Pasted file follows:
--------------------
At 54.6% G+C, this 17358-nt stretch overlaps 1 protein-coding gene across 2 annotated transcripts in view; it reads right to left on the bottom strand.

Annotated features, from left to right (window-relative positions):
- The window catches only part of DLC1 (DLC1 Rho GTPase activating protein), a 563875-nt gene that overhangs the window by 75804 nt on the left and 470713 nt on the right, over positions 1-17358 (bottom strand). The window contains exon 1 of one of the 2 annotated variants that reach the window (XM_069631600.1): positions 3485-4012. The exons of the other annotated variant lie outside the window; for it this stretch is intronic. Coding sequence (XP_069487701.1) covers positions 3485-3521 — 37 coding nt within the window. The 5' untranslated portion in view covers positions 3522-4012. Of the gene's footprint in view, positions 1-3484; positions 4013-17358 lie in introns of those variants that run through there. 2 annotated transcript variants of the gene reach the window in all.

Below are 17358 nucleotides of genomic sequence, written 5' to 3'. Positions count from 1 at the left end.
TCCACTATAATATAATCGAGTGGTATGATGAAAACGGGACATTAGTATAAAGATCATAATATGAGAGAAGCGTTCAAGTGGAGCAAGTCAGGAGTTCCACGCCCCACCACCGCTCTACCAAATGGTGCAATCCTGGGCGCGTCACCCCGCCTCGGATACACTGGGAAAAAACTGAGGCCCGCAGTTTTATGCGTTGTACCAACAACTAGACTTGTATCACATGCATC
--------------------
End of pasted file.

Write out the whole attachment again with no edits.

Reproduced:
At 54.6% G+C, this 17358-nt stretch overlaps 1 protein-coding gene across 2 annotated transcripts in view; it reads right to left on the bottom strand.

Annotated features, from left to right (window-relative positions):
- The window catches only part of DLC1 (DLC1 Rho GTPase activating protein), a 563875-nt gene that overhangs the window by 75804 nt on the left and 470713 nt on the right, over positions 1-17358 (bottom strand). The window contains exon 1 of one of the 2 annotated variants that reach the window (XM_069631600.1): positions 3485-4012. The exons of the other annotated variant lie outside the window; for it this stretch is intronic. Coding sequence (XP_069487701.1) covers positions 3485-3521 — 37 coding nt within the window. The 5' untranslated portion in view covers positions 3522-4012. Of the gene's footprint in view, positions 1-3484; positions 4013-17358 lie in introns of those variants that run through there. 2 annotated transcript variants of the gene reach the window in all.

Below are 17358 nucleotides of genomic sequence, written 5' to 3'. Positions count from 1 at the left end.
TCCACTATAATATAATCGAGTGGTATGATGAAAACGGGACATTAGTATAAAGATCATAATATGAGAGAAGCGTTCAAGTGGAGCAAGTCAGGAGTTCCACGCCCCACCACCGCTCTACCAAATGGTGCAATCCTGGGCGCGTCACCCCGCCTCGGATACACTGGGAAAAAACTGAGGCCCGCAGTTTTATGCGTTGTACCAACAACTAGACTTGTATCACATGCATC